What causes chickenpox:
Chickenpox is caused by a virus called varicella zoster. Chickenpox is very easily transmitted by direct contact and through the air around the sick person. The incubation period for chickenpox varies between 10 and 21 days, but is usually about two weeks. Because chickenpox is contagious before the first symptoms break out, it is difficult to stop the spread and many students in pre-school groups and school classes can get sick at the same time. If you have had chickenpox once or been vaccinated against the disease, you are then immune for the rest of your life.
There are people who have had chickenpox twice, but this is very rare. Varicella zoster belongs to a group of viruses (herpes viruses) that are characterized by lying dormant in the body after the infection has healed and can be reactivated later in life. If varicella zoster flares up again, it may not cause chickenpox a second time, but another disease called shingles. Unfortunately, you can get shingles several times, you do not become immune.
Chickenpox - course and symptoms
The typical course of the disease in chickenpox is: Two to three weeks without symptoms (incubation period) Fever, fatigue, body aches malaise for one to two days before the rash. Then comes an itchy rash, which goes through three phases:
First small raised dots appear. On light skin, the rash is visible as red, on dark skin, the redness is harder to see. It can start with occasional rashes, usually on the chest, stomach or back, which then become more and more numerous.
After a few days, each dot has become an itchy fluid-filled blister with clear contents. They sit one by one and can vary in size. On fair skin, red rashes are visible under the blisters. On dark skin, the clearest characteristic is the blisters themselves, which are fluid-filled and slightly lighter than the skin underneath.
Eventually the blisters burst and the fluid leaks out. After the blisters burst, scabs form which take a few more days to heal. Over the course of a few days, more and more new spots appear while others have turned into blisters.
All three phases – dots, blisters and crusts – can occur simultaneously. After a few days, new dots stop appearing and the disease begins to heal. It can take up to two weeks from the first symptoms until the last scabs have healed. In some children, the fever may come and go during recovery, and it is not entirely uncommon to get secondary bacterial infections such as swine pox (impetigo). Some children get a few spots while others get a rash all over their body. Sometimes blisters can form in the throat, eyes, mucous membranes in the abdomen and on the genitals.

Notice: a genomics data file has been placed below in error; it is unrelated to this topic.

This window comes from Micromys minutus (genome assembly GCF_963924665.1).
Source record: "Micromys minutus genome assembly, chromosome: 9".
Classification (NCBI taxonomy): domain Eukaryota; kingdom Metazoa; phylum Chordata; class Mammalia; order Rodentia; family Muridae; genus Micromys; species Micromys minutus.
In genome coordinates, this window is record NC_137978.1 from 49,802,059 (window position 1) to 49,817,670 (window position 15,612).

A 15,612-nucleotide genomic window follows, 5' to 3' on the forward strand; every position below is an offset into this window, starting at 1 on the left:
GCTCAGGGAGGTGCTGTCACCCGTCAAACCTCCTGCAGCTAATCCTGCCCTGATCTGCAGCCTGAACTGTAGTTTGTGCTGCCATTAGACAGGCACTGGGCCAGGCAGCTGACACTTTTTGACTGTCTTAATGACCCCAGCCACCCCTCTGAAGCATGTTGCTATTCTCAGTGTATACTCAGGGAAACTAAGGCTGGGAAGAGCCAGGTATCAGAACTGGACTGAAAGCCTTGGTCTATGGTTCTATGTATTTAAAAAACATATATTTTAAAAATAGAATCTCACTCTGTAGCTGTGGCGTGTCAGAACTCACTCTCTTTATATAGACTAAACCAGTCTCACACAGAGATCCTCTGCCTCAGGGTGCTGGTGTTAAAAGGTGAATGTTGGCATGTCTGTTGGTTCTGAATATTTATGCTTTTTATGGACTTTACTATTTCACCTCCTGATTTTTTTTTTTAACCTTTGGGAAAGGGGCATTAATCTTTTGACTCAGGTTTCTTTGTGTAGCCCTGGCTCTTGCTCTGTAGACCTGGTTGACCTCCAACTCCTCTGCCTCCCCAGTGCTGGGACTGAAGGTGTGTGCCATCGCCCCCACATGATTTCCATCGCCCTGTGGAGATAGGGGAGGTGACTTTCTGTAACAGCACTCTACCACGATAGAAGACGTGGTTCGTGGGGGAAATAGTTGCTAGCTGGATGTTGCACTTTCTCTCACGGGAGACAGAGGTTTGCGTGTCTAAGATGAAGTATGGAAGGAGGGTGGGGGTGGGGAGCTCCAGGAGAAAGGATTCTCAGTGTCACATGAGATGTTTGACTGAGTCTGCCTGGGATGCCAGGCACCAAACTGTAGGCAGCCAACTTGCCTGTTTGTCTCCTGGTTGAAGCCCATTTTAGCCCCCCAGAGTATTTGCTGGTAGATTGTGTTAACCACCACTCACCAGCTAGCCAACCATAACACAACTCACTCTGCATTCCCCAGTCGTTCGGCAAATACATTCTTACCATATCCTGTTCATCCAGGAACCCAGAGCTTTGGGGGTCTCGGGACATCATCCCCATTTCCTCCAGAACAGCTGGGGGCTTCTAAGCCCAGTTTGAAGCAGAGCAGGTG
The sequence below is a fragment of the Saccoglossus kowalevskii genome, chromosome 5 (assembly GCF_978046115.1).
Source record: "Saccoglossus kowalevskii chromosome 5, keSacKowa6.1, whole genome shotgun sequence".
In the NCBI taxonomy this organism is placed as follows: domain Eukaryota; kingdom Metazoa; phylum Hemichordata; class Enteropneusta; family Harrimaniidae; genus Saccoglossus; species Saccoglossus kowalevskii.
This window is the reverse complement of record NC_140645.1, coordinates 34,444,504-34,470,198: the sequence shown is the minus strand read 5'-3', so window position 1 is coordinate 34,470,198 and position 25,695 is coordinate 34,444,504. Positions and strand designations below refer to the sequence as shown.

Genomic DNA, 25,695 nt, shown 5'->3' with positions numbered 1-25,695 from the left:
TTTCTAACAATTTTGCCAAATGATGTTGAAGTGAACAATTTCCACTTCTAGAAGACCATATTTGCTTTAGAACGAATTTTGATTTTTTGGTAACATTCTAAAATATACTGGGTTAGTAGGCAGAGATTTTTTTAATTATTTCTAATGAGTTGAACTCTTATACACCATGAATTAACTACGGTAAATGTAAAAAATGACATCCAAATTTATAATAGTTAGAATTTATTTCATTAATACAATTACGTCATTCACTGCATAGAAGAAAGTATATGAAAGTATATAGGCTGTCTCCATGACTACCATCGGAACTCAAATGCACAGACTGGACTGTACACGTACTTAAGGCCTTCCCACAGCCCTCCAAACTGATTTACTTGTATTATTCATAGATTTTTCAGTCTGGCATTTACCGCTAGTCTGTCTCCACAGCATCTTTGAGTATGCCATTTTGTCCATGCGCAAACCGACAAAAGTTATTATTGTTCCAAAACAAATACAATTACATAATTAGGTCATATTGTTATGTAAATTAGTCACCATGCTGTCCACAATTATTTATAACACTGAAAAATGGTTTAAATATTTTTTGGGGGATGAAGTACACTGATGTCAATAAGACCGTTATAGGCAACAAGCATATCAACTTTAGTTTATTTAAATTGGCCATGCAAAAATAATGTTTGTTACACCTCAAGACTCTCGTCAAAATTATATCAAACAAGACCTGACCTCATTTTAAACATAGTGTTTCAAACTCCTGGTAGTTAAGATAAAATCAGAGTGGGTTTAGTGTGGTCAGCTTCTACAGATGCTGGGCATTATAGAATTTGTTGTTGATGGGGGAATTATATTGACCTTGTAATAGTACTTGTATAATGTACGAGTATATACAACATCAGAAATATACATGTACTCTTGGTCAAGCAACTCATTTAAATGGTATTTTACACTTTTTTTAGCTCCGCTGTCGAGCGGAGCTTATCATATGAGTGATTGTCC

What can I do myself?
There is a lot you can do yourself to relieve chickenpox. It is above all about relieving itching and reducing the risk of infected wounds and other complications.
Keep the skin clean. Make sure the skin is clean to avoid the risk of infected wounds. Fever can make the skin sweat, which increases itching. Wash with water and mild soap and pat the skin dry gently with a clean towel.
Check the nails. Reduce the risk of lacerations by making sure that the nails are not sharp. Cut or file the nails.
Try to calm the itching. Anything that can reduce the itching makes the disease easier. It becomes easier to sleep and reduces the risk of infection in torn wounds. There are many tricks, try what works best. In pharmacies, there are several non-prescription alternatives that can relieve itching. There are also over-the-counter antihistamine drugs (the same as for allergies) that can be used against itching. Ask the staff at the pharmacy for advice.
Airy clothes. Use airy clothes and leave smaller children without diapers as much as possible to reduce itching .
Avoid cortisone and ibuprofen. These drugs can increase the risk of complications in different ways. Instead, use medicines containing paracetamol to reduce fever and other methods to relieve itching.